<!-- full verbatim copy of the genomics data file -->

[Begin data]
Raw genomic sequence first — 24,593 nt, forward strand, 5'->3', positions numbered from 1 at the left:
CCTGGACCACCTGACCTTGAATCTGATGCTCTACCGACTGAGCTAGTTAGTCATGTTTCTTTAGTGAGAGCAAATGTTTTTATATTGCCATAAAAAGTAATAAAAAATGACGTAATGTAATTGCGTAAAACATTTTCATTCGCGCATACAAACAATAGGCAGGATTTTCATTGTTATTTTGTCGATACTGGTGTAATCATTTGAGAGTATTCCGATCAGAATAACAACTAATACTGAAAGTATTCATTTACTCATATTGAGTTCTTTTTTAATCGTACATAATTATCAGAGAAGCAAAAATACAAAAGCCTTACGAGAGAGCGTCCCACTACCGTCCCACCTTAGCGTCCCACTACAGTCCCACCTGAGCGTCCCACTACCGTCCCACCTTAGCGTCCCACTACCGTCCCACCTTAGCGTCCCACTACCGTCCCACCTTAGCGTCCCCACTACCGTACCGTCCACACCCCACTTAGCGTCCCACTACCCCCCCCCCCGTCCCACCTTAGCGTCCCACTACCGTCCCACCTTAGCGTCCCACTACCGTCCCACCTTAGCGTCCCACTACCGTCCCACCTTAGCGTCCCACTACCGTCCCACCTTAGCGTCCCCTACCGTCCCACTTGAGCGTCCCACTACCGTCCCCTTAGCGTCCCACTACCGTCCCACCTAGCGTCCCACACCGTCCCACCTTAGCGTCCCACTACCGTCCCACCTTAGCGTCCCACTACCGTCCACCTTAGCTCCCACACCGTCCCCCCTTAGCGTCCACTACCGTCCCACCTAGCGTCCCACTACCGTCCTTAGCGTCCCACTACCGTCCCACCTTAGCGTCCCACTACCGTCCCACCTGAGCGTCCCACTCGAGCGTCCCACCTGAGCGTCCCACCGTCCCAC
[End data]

Raw genomic sequence first — 24,593 nt, forward strand, 5'->3', positions numbered from 1 at the left:
CCTGGACCACCTGACCTTGAATCTGATGCTCTACCGACTGAGCTAGTTAGTCATGTTTCTTTAGTGAGAGCAAATGTTTTTATATTGCCATAAAAAGTAATAAAAAATGACGTAATGTAATTGCGTAAAACATTTTCATTCGCGCATACAAACAATAGGCAGGATTTTCATTGTTATTTTGTCGATACTGGTGTAATCATTTGAGAGTATTCCGATCAGAATAACAACTAATACTGAAAGTATTCATTTACTCATATTGAGTTCTTTTTTAATCGTACATAATTATCAGAGAAGCAAAAATACAAAAGCCTTACGAGAGAGCGTCCCACTACCGTCCCACCTTAGCGTCCCACTACAGTCCCACCTGAGCGTCCCACTACCGTCCCACCTTAGCGTCCCACTACCGTCCCACCTTAGCGTCCCACTACCGTCCCACCTTAGCGTCCCCACTACCGTACCGTCCACACCCCACTTAGCGTCCCACTACCCCCCCCCCCGTCCCACCTTAGCGTCCCACTACCGTCCCACCTTAGCGTCCCACTACCGTCCCACCTTAGCGTCCCACTACCGTCCCACCTTAGCGTCCCACTACCGTCCCACCTTAGCGTCCCCTACCGTCCCACTTGAGCGTCCCACTACCGTCCCCTTAGCGTCCCACTACCGTCCCACCTAGCGTCCCACACCGTCCCACCTTAGCGTCCCACTACCGTCCCACCTTAGCGTCCCACTACCGTCCACCTTAGCTCCCACACCGTCCCCCCTTAGCGTCCACTACCGTCCCACCTAGCGTCCCACTACCGTCCTTAGCGTCCCACTACCGTCCCACCTTAGCGTCCCACTACCGTCCCACCTGAGCGTCCCACTCGAGCGTCCCACCTGAGCGTCCCACCGTCCCAC